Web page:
then
| my customers won't even notice when I change vendors. They could
| care less if I use Borland or MS or whoever. And yes, some are DOD
| contracts, aerospace companies, auto manufacturers etc. I think that
| a good company would support personal developers to the same extent
| as large software groups. Any time I contact Qt with support questions
| or upgrade requests, they don't ask me if I have high profile customers.
| I find that crass and unprofessional that someone would even mention
| that.
 

Re:Re: BorCon 2004: A New Hope for C++Builder?

"Randall Parker" < XXXX@XXXXX.COM >wrote in message
| I repeat myself: There is a huge world of programming beyond portable GUI
stuff
| across operating systems. Borland could address it. You just go on about
Windows. CBX
| could address a whole different set of programmers who never use Windows and
who ever
| write an X Windows-based GUI program on the *nix operating systems.
Please read what hands-on experience of CBX from Duane and Oscar has yielded.
CBX really is waste of time.
"Duane Hebert" < XXXX@XXXXX.COM >wrote in message
|
| "Oscar Fuentes" < XXXX@XXXXX.COM >wrote in message
|>IMO, CBX only appeals to those who didn't bother to learn how to use
|>the tools at hand. Some marketers thinks
|>there is a significant profit waiting on the group of programmers who
|>suffer from "bad laziness", that is, the ones who prefer to save work
|>today and sacrifice tomorrow's productivity instead of working hard
|>now for being effective on the future (that's good laziness).
|
| Well I certainly agree given what they seem to be offering. To me
| it just seems like an expensive way to create make files.
|
|>(Personally, I prefer hard-to-use de{*word*81}s. I've observed
|>that those encourage the production of better code, making the
|>de{*word*81} a rarely needed tool and thus less relevant. A hard to use
|>de{*word*81} is a productivity boost :-)
|
|>Support is a word incompatible with Borland. Just after leaving
|>Borland I realized how bad it is. MinGW, which is a project maintained
|>by a bunch of people on their free time, is much more well supported
|>and "customer friendly" than Borland. GCC releases improved versions
|>on a steady basis. Intel does the same. You talk to a human when you
|>deal with GCC or Intel, which most of the time addresses your problem
|>and fixes it. As a former Borland customer, this amazed me to no end
|>for a long time, as it was a new experience :-)
|
| I have to agree with this as well. For Borland, most support has
| consisted of "Buy the next version and hope that the bugs you
| need fixed are fixed and the new ones won't be so bad" I've never
| heard of a software company that doesn't even list the fixes/improvements
| in a new release. I asked in the CBX group whether 1.5 fixed any of
| the BOE bugs. A Borland employee asked me to download the
| trial edition and let him know! I don't blame him - he was trying
| to be helpful but how is it that even within Borland they didn't know
| that none of the bugs were fixed?
|>>that may be a reason but if the IDE is just a shell that allows
|>>me to use my own tools I may as well write the macros in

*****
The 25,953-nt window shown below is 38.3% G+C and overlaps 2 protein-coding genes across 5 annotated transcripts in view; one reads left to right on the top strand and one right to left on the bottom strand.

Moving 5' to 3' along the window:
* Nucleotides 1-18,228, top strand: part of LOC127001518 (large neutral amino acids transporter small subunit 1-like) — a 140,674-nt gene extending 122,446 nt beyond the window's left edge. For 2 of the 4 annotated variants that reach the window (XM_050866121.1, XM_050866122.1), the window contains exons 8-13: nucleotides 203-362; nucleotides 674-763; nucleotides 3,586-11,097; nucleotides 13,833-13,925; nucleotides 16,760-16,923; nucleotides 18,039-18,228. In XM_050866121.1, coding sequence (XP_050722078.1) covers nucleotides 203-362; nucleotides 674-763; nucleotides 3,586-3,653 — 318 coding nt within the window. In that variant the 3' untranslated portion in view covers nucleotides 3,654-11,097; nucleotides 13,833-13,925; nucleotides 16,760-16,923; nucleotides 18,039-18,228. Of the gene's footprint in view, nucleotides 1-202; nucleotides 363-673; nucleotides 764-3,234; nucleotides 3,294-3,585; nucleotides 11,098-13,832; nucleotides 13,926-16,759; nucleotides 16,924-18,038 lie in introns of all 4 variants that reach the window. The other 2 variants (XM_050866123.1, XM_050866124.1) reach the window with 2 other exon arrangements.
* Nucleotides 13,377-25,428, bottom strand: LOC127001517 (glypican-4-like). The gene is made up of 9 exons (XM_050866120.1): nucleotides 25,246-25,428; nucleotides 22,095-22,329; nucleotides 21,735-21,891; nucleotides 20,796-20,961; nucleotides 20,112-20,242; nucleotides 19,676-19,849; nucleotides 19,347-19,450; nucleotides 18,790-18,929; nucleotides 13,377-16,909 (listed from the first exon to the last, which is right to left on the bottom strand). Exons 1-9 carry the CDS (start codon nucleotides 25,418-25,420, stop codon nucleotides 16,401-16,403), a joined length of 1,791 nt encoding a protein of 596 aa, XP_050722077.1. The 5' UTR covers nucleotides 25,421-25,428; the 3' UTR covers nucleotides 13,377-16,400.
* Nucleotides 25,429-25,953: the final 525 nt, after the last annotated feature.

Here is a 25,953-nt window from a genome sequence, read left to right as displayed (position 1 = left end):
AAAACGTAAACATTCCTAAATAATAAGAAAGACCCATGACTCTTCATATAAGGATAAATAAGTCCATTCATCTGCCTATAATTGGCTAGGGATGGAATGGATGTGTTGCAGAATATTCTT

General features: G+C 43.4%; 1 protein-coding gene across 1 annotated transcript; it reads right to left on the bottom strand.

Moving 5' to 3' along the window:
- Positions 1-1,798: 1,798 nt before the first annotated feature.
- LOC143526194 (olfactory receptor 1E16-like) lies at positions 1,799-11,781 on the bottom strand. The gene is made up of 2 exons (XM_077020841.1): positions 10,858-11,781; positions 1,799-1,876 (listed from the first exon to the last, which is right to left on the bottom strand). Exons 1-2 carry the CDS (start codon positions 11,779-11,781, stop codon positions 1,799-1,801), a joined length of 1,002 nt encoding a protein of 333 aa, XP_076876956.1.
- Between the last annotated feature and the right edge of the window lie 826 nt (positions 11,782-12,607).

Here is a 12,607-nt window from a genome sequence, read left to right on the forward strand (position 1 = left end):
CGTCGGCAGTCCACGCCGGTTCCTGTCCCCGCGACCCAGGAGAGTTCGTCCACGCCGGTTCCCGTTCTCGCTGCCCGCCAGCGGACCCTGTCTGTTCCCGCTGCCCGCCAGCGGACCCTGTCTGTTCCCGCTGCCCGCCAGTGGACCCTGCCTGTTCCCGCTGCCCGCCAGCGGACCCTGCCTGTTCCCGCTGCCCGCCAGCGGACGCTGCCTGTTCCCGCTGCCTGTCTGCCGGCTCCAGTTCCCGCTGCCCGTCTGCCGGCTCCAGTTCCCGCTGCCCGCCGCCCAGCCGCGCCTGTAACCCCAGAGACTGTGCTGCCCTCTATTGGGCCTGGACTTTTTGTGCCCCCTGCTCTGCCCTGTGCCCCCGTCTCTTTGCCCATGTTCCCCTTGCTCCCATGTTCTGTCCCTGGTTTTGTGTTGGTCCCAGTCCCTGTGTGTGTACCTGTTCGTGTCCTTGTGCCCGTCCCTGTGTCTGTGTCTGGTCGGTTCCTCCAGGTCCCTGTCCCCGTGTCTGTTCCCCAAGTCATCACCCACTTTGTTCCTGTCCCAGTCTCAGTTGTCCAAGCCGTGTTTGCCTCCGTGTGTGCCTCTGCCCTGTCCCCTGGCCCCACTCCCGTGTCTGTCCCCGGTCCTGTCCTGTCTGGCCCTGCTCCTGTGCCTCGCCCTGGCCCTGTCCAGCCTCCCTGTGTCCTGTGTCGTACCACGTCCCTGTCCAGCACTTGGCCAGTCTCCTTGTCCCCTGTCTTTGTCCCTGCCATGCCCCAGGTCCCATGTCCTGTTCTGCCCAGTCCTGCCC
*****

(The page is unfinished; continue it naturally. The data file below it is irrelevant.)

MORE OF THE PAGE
|>>Emacs.
|
|>I would require this too: several years of demonstrated commitment to
|>quality and good support.
|>
|>Even if Borland releases a CBX that can compete with my tools right
|>now on terms of productivity, I will not consider it.
|
| Unless I change companies, my current management
| is not going to even consider another Borland product. When CBX
| was announced, we discussed it as we needed to do something
| for the cross platform market. It seemed that CBX would take
| less time converting (since it was a Borland product) so we
| waited a while. If we had not decided to believe what was
| said about CBX, we'd be MUCH better off now. As it is
| we're fairly pressed to meet our release schedule.
|
| I have a lot of respect for the Borland developers. It seems that
| they're just as frustrated with management decisions (we can
| all relate to that at some point). But it's Borland as a company
| that generates their sales. We're either left with the impression
| that they don't know what they want to do or that they are intentionally
| misleading us with promises of open letters and future announcements.
|
| Some people have actually sounded upbeat because at BorCon they
| mentioned that they would tell us something in December! Then we
| hear that they need an ROI of 10x to keep a product going. I think
| may of us went with Borland initially because we didn't like
| the corporate practices of MS. At this point, the only difference
| that I see between Borland and MS is that MSVC is cheaper than
| cbx, works better, is supported, a free beta 2005 release is available
| and they seem to announce their future plans and more or less follow
| up on them. They have even suggested that we send them letters telling
| them how important our customers are. If Borland doesn't want to support me,
then
| my customers won't even notice when I change vendors. They could
| care less if I use Borland or MS or whoever. And yes, some are DOD
| contracts, aerospace companies, auto manufacturers etc. I think that
| a good company would support personal developers to the same extent
| as large software groups. Any time I contact Qt with support questions
| or upgrade requests, they don't ask me if I have high profile customers.